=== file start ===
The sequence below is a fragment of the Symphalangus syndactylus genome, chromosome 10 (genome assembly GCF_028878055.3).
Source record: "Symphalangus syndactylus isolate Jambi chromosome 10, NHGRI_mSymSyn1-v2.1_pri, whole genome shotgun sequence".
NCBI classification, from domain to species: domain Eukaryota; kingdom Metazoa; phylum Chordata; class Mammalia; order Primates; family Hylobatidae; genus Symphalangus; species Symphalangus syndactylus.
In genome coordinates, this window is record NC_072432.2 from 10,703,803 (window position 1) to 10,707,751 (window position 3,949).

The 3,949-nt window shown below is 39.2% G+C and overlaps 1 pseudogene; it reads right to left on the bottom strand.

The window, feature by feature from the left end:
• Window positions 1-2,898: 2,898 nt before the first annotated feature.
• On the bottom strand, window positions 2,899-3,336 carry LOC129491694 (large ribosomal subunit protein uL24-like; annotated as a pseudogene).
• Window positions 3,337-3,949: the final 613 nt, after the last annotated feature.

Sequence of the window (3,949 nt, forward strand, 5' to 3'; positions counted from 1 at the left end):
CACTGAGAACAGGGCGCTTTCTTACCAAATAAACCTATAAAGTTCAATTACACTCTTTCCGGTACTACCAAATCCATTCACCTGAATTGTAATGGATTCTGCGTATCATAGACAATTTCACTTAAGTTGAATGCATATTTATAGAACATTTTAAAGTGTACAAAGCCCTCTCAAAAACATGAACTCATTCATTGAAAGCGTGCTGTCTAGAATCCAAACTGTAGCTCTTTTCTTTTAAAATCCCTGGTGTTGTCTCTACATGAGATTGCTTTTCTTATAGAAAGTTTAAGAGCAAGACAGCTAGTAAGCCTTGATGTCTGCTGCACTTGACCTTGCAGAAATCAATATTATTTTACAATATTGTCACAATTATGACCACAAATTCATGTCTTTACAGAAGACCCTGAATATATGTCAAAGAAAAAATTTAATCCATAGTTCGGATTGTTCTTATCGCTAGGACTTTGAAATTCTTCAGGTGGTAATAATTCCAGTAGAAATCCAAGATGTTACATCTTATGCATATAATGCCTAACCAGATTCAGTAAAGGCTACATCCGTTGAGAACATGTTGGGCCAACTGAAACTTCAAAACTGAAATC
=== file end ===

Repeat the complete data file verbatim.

The sequence below is a fragment of the Symphalangus syndactylus genome, chromosome 10 (genome assembly GCF_028878055.3).
Source record: "Symphalangus syndactylus isolate Jambi chromosome 10, NHGRI_mSymSyn1-v2.1_pri, whole genome shotgun sequence".
NCBI classification, from domain to species: domain Eukaryota; kingdom Metazoa; phylum Chordata; class Mammalia; order Primates; family Hylobatidae; genus Symphalangus; species Symphalangus syndactylus.
In genome coordinates, this window is record NC_072432.2 from 10,703,803 (window position 1) to 10,707,751 (window position 3,949).

The 3,949-nt window shown below is 39.2% G+C and overlaps 1 pseudogene; it reads right to left on the bottom strand.

The window, feature by feature from the left end:
• Window positions 1-2,898: 2,898 nt before the first annotated feature.
• On the bottom strand, window positions 2,899-3,336 carry LOC129491694 (large ribosomal subunit protein uL24-like; annotated as a pseudogene).
• Window positions 3,337-3,949: the final 613 nt, after the last annotated feature.

Sequence of the window (3,949 nt, forward strand, 5' to 3'; positions counted from 1 at the left end):
CACTGAGAACAGGGCGCTTTCTTACCAAATAAACCTATAAAGTTCAATTACACTCTTTCCGGTACTACCAAATCCATTCACCTGAATTGTAATGGATTCTGCGTATCATAGACAATTTCACTTAAGTTGAATGCATATTTATAGAACATTTTAAAGTGTACAAAGCCCTCTCAAAAACATGAACTCATTCATTGAAAGCGTGCTGTCTAGAATCCAAACTGTAGCTCTTTTCTTTTAAAATCCCTGGTGTTGTCTCTACATGAGATTGCTTTTCTTATAGAAAGTTTAAGAGCAAGACAGCTAGTAAGCCTTGATGTCTGCTGCACTTGACCTTGCAGAAATCAATATTATTTTACAATATTGTCACAATTATGACCACAAATTCATGTCTTTACAGAAGACCCTGAATATATGTCAAAGAAAAAATTTAATCCATAGTTCGGATTGTTCTTATCGCTAGGACTTTGAAATTCTTCAGGTGGTAATAATTCCAGTAGAAATCCAAGATGTTACATCTTATGCATATAATGCCTAACCAGATTCAGTAAAGGCTACATCCGTTGAGAACATGTTGGGCCAACTGAAACTTCAAAACTGAAATC